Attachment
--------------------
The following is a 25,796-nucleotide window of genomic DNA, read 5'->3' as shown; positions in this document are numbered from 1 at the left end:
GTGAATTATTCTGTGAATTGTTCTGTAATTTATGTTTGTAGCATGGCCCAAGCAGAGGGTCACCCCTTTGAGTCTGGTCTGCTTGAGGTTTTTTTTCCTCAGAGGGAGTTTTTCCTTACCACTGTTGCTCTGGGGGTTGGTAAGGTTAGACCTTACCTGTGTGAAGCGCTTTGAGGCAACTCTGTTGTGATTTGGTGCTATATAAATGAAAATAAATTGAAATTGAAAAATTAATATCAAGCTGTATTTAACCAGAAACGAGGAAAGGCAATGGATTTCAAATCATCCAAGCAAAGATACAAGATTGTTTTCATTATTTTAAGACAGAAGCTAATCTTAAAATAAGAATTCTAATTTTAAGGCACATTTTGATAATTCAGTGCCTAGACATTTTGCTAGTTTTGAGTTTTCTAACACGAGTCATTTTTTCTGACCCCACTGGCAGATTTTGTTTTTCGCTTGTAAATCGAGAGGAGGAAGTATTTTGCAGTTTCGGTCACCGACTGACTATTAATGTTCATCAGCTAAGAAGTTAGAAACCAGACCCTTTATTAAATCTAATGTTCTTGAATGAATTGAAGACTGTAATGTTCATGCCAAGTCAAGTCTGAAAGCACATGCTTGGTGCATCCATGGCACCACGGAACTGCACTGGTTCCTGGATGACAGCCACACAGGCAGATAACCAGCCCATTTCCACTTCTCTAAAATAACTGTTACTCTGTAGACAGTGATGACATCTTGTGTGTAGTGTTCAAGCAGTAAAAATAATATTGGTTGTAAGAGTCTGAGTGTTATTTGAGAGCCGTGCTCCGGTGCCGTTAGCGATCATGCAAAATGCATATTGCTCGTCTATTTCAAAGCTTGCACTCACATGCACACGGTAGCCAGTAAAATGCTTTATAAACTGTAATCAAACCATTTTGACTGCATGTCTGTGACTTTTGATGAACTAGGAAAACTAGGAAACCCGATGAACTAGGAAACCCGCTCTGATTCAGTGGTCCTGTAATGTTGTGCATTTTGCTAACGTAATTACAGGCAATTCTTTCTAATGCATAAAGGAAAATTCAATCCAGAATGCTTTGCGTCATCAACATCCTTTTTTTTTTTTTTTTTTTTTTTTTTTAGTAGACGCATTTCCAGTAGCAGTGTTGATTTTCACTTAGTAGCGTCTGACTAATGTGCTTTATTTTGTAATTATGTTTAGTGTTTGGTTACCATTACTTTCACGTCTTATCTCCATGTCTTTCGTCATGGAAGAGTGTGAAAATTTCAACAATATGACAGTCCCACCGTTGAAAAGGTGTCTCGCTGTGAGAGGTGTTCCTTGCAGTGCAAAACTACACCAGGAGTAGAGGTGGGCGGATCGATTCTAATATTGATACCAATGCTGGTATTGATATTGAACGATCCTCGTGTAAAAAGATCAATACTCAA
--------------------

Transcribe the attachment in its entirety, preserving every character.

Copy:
The following is a 25,796-nucleotide window of genomic DNA, read 5'->3' as shown; positions in this document are numbered from 1 at the left end:
GTGAATTATTCTGTGAATTGTTCTGTAATTTATGTTTGTAGCATGGCCCAAGCAGAGGGTCACCCCTTTGAGTCTGGTCTGCTTGAGGTTTTTTTTCCTCAGAGGGAGTTTTTCCTTACCACTGTTGCTCTGGGGGTTGGTAAGGTTAGACCTTACCTGTGTGAAGCGCTTTGAGGCAACTCTGTTGTGATTTGGTGCTATATAAATGAAAATAAATTGAAATTGAAAAATTAATATCAAGCTGTATTTAACCAGAAACGAGGAAAGGCAATGGATTTCAAATCATCCAAGCAAAGATACAAGATTGTTTTCATTATTTTAAGACAGAAGCTAATCTTAAAATAAGAATTCTAATTTTAAGGCACATTTTGATAATTCAGTGCCTAGACATTTTGCTAGTTTTGAGTTTTCTAACACGAGTCATTTTTTCTGACCCCACTGGCAGATTTTGTTTTTCGCTTGTAAATCGAGAGGAGGAAGTATTTTGCAGTTTCGGTCACCGACTGACTATTAATGTTCATCAGCTAAGAAGTTAGAAACCAGACCCTTTATTAAATCTAATGTTCTTGAATGAATTGAAGACTGTAATGTTCATGCCAAGTCAAGTCTGAAAGCACATGCTTGGTGCATCCATGGCACCACGGAACTGCACTGGTTCCTGGATGACAGCCACACAGGCAGATAACCAGCCCATTTCCACTTCTCTAAAATAACTGTTACTCTGTAGACAGTGATGACATCTTGTGTGTAGTGTTCAAGCAGTAAAAATAATATTGGTTGTAAGAGTCTGAGTGTTATTTGAGAGCCGTGCTCCGGTGCCGTTAGCGATCATGCAAAATGCATATTGCTCGTCTATTTCAAAGCTTGCACTCACATGCACACGGTAGCCAGTAAAATGCTTTATAAACTGTAATCAAACCATTTTGACTGCATGTCTGTGACTTTTGATGAACTAGGAAAACTAGGAAACCCGATGAACTAGGAAACCCGCTCTGATTCAGTGGTCCTGTAATGTTGTGCATTTTGCTAACGTAATTACAGGCAATTCTTTCTAATGCATAAAGGAAAATTCAATCCAGAATGCTTTGCGTCATCAACATCCTTTTTTTTTTTTTTTTTTTTTTTTTTTAGTAGACGCATTTCCAGTAGCAGTGTTGATTTTCACTTAGTAGCGTCTGACTAATGTGCTTTATTTTGTAATTATGTTTAGTGTTTGGTTACCATTACTTTCACGTCTTATCTCCATGTCTTTCGTCATGGAAGAGTGTGAAAATTTCAACAATATGACAGTCCCACCGTTGAAAAGGTGTCTCGCTGTGAGAGGTGTTCCTTGCAGTGCAAAACTACACCAGGAGTAGAGGTGGGCGGATCGATTCTAATATTGATACCAATGCTGGTATTGATATTGAACGATCCTCGTGTAAAAAGATCAATACTCAA